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Gates: U.S. can't shirk global responsibility

As much as Americans might want to just take the national baseball and go home, save money and keep a low profile, the U.S. remains "the indispensable nation," and it must continue to engage with and lead the rest of the world, Secretary Gates told Notre Dame graduates on Sunday. Although he acknowledged the U.S. must get its economy back in gear, which will necessarily involve compromises in its ability to project power around the world, it can't abandon its commitments with deep, indiscriminate budget cuts, Gates said:

Going forward, we must be clear-eyed about the fact that there are no painless answers. As we make the tough choices needed to put this country’s finances in order and to secure our future prosperity – including the sacrifices that will be required of all Americans – there will undoubtedly be calls to shrink America’s role in the world – for us to sharply reduce our international commitments and the size and capabilities of our military.  I would like to address these calls, in this place and at this time.

A recurring theme in America for nearly a century has been a tendency to conclude after each war that the fundamental nature of man and the iron realities of nations have changed.  That history in all of its unpredictable and tragic dimensions has come to a civilized end.  That we will no longer have to confront foreign enemies with size, steel, and strength.  Another tendency, repeated over the last century, has been for Americans repeatedly to avert our eyes in the belief that remote events elsewhere in the world need not engage this country – from the assassination of an Austrian archduke in unknown Bosnia–Herzegovina in 1914 to the rise of a group called the Taliban in Afghanistan and their alliance with an organization called Al Qaeda in the 1990s.  The lessons of history tell us we must not diminish our ability or our determination to deal with the threats and challenges on the horizon, because ultimately they will need to be confronted.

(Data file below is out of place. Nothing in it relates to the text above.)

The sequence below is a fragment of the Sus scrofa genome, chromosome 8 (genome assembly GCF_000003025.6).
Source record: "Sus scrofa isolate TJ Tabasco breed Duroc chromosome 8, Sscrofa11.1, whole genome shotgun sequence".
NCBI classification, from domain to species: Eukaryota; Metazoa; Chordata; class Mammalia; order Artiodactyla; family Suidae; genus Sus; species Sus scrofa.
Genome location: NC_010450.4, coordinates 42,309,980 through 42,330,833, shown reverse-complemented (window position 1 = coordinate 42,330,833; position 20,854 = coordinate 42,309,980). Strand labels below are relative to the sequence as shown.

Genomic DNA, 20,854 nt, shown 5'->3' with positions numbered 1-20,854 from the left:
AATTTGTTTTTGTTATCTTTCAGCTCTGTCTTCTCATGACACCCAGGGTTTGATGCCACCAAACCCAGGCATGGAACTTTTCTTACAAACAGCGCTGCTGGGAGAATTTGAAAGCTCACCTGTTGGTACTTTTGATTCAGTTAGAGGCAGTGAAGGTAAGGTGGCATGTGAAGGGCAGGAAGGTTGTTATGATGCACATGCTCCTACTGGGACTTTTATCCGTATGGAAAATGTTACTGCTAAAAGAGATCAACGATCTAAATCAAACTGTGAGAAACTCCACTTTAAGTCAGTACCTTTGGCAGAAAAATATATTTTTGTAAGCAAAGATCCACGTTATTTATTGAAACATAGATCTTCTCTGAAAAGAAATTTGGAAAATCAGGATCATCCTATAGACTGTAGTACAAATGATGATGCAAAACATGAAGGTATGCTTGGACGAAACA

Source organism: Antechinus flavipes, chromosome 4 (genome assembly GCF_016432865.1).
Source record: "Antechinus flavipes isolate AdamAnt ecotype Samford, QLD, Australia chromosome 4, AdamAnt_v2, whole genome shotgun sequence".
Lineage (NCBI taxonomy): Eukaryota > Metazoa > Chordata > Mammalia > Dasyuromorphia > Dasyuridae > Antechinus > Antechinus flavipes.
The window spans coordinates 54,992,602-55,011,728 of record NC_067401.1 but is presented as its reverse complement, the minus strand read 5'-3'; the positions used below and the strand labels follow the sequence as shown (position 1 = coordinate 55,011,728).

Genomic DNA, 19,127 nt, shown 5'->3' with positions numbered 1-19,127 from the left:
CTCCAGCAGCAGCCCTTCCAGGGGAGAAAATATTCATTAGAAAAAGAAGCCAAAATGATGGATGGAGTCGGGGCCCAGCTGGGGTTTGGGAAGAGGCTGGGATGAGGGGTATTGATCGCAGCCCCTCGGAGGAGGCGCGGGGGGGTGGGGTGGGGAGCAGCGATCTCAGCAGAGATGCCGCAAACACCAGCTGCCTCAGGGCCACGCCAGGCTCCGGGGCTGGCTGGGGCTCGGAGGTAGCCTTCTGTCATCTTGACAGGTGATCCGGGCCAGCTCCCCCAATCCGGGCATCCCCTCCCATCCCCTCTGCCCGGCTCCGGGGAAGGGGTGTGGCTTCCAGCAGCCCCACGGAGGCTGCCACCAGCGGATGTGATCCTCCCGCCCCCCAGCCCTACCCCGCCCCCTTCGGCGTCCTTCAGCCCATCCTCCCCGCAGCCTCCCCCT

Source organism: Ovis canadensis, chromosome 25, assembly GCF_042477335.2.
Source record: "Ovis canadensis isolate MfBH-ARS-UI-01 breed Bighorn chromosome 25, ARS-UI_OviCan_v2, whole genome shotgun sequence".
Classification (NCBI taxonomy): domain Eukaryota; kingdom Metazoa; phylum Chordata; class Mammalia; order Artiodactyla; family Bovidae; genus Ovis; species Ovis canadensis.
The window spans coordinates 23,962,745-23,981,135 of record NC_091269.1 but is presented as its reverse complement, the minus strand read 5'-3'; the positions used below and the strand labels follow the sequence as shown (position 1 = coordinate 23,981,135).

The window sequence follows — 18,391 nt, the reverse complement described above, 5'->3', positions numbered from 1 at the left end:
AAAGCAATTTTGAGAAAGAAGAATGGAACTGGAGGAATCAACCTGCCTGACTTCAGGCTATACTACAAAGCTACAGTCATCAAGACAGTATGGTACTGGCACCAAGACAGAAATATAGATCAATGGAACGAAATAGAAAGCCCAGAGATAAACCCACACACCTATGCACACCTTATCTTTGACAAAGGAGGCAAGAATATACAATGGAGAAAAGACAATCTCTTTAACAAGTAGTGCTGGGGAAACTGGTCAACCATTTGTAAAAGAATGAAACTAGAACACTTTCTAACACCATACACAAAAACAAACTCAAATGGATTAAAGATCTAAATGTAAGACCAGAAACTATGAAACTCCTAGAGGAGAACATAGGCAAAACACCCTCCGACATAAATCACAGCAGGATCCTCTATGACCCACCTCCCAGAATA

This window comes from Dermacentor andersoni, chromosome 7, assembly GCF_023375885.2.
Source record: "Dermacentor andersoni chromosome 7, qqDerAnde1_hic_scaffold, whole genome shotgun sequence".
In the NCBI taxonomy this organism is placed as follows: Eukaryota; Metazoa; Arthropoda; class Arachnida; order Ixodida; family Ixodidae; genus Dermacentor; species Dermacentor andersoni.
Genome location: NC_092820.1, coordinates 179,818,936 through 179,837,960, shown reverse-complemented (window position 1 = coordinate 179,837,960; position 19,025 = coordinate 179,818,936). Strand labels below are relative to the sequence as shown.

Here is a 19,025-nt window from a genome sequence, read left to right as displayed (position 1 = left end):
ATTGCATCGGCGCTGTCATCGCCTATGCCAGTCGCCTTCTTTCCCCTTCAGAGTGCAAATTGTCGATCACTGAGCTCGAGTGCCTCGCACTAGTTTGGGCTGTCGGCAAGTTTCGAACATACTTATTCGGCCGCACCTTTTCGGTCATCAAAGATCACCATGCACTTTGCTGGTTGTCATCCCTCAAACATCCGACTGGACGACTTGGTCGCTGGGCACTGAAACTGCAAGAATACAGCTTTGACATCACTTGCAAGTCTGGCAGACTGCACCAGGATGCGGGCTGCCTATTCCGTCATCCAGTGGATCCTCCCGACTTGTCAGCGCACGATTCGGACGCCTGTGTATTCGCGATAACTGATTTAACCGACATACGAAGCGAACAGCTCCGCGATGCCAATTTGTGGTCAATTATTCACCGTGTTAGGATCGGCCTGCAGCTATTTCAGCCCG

If history – and religion – teach us anything, it is that there will always be evil in the world, people bent on aggression, oppression, satisfying their greed for wealth and power and territory, or determined to impose an ideology based on the subjugation of others and the denial of liberty to men and women.  More than any other Secretary of Defense, I have been a strong advocate of soft power – of the critical importance of diplomacy and development as fundamental components of our foreign policy and national security.  But make no mistake, the ultimate guarantee against the success of aggressors, dictators, and terrorists in the 21st century, as in the 20th, is hard power –the size, strength, and global reach of the United States military.

Beyond the current wars, our military credibility, commitment, and presence are required to sustain alliances, to protect trade routes and energy supplies, and to deter would-be adversaries from making the kind of miscalculations that so often lead to war.

All of these things happen mostly out of sight and out of mind to the average American, and thus are taken for granted. But they all depend on a properly armed, trained and funded American military, which cannot be taken for granted.

Gates' caution about American obliviousness dovetails with two recent realities inside and outside the U.S.: First is his and Admiral Mullen's warning that Americans today don't really get the military, that DoD has done such a good job isolating the all-volunteer force from the civilian population that most people don't fully grasp the sacrifices and struggles that service members and their families have endured.

Second is the austerity program in the UK, which came about in part because Britons are much more skeptical than Americans about the need for a strong military. One British phrase coined for the Royal Navy -- but which applies to all the armed services -- was "sea blindness:" Your average Nigel, just going about his normal life driving on the wrong side of the road and saying "flat" and "lorry," may not have realized what he was giving up in agreeing to deep cuts to the British Army, Royal Air Force and Royal Navy. When British leaders wanted an aircraft carrier like the HMS Ark Royal for operations in Libya, they had none to send.

Gates didn't say so explicitly, but he and Mullen clearly fear a combination of indifference and ignorance about the military and the role they believe it must continue to play even in Austerity America.

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